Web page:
Throughout centuries women have been portrayed in various ways in the public and private domains. A witch is one such portrayal or archetype. This particular archetype received some publicity in recent years in Australia with messages such as "ditch the witch" in reference to our first female prime minister.
It's no wonder then that images of women as witches appear in street art in our back alleyways. The appearance of the witch can take many different forms. The witch can be old and haggard or, as in this case, young and innocent looking. The sense behind the youth and innocence of course is that there is more to this witch. A nastiness. Sinister ways of tricking people, maybe men in particular, into believing in them, trusting them, before playing the worst possible tricks on them.
Such portrayals of women may of course add a sense of enigma to women, highlighting their depth and complexity. Unfortunately, they can also serve to break down relationships, reducing women's behavior to simple messages of nastiness. This can lead to the widening of existing gender gaps in understanding and support.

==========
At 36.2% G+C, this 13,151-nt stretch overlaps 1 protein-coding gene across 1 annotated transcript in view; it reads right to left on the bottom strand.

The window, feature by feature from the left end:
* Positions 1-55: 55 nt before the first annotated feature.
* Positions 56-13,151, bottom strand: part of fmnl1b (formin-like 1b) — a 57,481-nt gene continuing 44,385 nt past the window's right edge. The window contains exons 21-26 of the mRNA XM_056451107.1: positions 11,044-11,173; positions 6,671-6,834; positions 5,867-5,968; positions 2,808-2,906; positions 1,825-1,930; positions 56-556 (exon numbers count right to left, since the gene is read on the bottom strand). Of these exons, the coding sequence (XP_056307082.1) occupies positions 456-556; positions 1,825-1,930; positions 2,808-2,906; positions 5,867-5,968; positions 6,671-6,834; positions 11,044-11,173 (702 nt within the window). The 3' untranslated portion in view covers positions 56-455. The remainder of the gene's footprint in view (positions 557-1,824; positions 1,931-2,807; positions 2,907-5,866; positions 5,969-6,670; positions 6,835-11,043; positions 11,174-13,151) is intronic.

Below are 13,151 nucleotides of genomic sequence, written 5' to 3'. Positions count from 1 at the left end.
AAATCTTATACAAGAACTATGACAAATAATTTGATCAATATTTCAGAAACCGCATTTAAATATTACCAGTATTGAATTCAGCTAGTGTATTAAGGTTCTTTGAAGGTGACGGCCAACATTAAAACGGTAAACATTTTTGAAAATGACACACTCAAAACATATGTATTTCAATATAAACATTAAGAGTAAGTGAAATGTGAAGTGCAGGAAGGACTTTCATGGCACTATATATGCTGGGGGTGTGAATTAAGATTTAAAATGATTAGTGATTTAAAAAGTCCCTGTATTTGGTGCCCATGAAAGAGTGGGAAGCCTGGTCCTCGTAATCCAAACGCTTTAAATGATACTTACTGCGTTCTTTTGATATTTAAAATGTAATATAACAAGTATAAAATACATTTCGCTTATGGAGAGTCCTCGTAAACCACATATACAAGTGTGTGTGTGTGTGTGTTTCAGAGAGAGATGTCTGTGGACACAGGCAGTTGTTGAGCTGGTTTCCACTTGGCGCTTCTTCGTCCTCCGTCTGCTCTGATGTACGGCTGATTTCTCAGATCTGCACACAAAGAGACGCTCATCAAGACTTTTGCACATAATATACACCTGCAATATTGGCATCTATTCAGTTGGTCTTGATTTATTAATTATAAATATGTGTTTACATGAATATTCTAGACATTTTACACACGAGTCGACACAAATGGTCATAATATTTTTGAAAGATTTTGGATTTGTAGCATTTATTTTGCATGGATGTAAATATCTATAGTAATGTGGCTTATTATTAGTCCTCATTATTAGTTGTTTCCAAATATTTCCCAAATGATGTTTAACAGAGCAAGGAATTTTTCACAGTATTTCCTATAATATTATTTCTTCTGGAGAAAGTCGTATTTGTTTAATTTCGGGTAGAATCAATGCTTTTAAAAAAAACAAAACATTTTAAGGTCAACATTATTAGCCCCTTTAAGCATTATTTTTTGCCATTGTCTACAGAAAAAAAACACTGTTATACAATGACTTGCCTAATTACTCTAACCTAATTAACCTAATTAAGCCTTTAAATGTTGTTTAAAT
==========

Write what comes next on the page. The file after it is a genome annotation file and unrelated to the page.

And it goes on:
Of course men can be portrayed as wizards and we could argue that they equally could be seen as nasty and all controlling. The Harry Potter stories have certainly helped to highlight the role that wizards can play in a society. There doesn't seem to be the same gender difference though with wizards. Wizards can be nasty to everyone, not just to the opposite sex. Being a wizard isn't automatically seen as a negative thing. In fact "being a wizard" at something can mean that you have a particular skill.
Maybe the witch most often appeared as the wicked one in our childhood stories, and for that reason we continue to hold on to a secret fear that the witch will have some power over us, even as adults. The idea of the "good witch" doesn't resonate quite so much. How would you know that she's good after all? And not just tricking you?
It's fascinating to watch how street art, knowingly or not to the street artists, highlights some of the issues in our society, brings out the archetypes that are culturally meaningful and give us the opportunity to reflect on what this all means.